He was usually portrayed as naked, and unkempt with long hair and beard. The philosopher urinated and did all types of cleansing acts in public to show his contempt for conventions. His brutal honesty had got him in trouble many times. Diogenes had roamed on the streets with a lighted lamp in his hand during the daytime to search for an honest man. Diogenes had high praise for the values of dogs and appreciated the fact that they could instinctively differentiate between who is a friend and who is a foe. They recognize their friends and receive them kindly, while those unfitted are driven away by barking.
In Lives of Eminent Philosophers, it is documented that Diogenes had asked someone to find a small cottage for him to live in. When the person couldn’t find a particular home for him as per his budget and conditions, he discovered that there is no need for any conventional type of shelter. It is written in Diogenes Laertius, Book 6, Chapter 23 that he got this inspiration after he watched a mouse adapting to the surroundings.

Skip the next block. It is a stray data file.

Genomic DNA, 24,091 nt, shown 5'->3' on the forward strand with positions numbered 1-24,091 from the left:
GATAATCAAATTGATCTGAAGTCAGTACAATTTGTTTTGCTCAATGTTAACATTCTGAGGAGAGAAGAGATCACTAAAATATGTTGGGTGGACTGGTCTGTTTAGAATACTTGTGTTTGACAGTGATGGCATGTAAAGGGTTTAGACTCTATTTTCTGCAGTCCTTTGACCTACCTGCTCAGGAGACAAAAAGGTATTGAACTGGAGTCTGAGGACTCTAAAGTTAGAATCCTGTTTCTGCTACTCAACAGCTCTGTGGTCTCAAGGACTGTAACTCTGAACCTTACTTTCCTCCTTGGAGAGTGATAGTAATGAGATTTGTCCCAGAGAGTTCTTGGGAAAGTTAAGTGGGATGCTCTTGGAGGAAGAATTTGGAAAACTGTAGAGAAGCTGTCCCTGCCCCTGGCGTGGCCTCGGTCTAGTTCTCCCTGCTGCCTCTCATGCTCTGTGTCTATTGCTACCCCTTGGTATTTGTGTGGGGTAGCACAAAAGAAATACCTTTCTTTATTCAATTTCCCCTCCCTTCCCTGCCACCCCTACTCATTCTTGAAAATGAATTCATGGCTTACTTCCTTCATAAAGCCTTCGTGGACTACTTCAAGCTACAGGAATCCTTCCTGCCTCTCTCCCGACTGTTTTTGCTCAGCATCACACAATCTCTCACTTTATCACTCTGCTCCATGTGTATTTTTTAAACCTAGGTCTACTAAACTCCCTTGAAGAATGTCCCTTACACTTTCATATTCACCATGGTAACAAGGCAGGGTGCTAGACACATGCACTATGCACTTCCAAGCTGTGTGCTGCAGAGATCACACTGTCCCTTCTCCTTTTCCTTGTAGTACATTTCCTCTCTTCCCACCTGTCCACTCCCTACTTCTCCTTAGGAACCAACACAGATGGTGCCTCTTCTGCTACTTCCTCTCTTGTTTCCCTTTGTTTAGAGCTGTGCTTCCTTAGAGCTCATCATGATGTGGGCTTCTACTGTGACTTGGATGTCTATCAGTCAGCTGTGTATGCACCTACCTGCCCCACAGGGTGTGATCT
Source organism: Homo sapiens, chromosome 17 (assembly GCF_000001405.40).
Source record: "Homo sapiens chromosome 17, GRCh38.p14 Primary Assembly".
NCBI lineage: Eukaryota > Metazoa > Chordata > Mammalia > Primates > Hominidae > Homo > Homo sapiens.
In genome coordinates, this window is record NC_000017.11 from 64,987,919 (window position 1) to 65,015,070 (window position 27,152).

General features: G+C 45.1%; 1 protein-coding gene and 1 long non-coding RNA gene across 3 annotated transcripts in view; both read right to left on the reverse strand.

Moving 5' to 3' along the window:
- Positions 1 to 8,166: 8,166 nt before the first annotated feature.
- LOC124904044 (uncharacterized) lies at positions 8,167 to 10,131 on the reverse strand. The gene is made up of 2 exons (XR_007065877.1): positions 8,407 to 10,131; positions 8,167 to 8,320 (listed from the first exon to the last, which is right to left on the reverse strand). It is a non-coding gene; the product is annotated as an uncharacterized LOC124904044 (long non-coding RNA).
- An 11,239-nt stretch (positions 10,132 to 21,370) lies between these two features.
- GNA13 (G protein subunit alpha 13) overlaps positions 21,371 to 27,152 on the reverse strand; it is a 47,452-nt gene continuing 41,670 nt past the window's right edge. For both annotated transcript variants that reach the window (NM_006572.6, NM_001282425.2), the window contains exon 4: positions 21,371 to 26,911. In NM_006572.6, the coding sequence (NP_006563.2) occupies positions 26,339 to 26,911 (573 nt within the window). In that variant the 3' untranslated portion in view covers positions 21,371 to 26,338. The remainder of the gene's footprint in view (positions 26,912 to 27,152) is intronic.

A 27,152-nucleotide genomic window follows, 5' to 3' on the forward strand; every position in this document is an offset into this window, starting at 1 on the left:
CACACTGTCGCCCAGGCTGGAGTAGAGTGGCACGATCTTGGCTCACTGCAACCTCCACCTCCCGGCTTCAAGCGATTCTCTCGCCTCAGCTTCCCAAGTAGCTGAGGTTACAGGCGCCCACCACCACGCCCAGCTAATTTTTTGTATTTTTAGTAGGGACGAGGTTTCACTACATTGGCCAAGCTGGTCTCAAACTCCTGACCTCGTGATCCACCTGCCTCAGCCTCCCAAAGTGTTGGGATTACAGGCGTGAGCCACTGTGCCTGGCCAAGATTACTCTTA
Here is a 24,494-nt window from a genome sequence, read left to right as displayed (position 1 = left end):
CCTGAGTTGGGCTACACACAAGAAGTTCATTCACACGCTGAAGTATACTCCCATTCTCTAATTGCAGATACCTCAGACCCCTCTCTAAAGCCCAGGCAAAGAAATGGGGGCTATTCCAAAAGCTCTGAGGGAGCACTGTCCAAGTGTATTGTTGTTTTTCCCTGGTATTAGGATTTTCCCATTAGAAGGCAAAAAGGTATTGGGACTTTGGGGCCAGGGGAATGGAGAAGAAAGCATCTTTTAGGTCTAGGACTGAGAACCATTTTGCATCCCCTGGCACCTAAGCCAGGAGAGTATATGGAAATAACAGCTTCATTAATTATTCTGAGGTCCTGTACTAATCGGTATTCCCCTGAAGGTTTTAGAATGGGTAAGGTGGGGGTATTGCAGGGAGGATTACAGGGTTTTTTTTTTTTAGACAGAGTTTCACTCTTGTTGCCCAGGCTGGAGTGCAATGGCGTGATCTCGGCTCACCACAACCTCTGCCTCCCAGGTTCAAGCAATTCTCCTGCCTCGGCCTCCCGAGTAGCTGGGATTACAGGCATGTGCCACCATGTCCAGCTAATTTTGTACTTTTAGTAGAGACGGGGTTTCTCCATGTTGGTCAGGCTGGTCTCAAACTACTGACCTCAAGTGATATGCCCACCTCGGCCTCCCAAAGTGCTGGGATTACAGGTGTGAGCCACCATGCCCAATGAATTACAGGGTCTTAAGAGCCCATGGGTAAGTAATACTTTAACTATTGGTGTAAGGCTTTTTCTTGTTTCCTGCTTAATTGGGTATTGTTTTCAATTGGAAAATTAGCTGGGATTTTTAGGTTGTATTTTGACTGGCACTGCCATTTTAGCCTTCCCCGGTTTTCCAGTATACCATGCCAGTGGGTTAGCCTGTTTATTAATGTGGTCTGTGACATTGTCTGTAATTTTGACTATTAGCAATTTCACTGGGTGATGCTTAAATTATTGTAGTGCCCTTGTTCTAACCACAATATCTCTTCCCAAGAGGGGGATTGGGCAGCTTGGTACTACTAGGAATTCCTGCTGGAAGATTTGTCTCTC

He took up residence in a large wine cask (some sources claim it was an abandoned bathtub), and lived on the charity of others. He owned only a simple cup which also served as a bowl for food. One day, he saw a boy drinking water from his hands and realized one did not even need a cup to sustain oneself.
Eccentric but still, the personality of Diogenes has appealed to great artists, painters, sculptors, writers. But many of them are enchanted by the reminiscences of the famous encounter of Diogenes with Alexander the Great. The meeting of the great philosopher Diogenes and Great King Alexander is represented in an ancient marble sculpture found in the Villa Albani.
The episode was mostly written notably in Plutarch’s Life of Alexander (at 14) and Diogenes Laertius’ Lives of the Eminent Philosophers (at 6.38).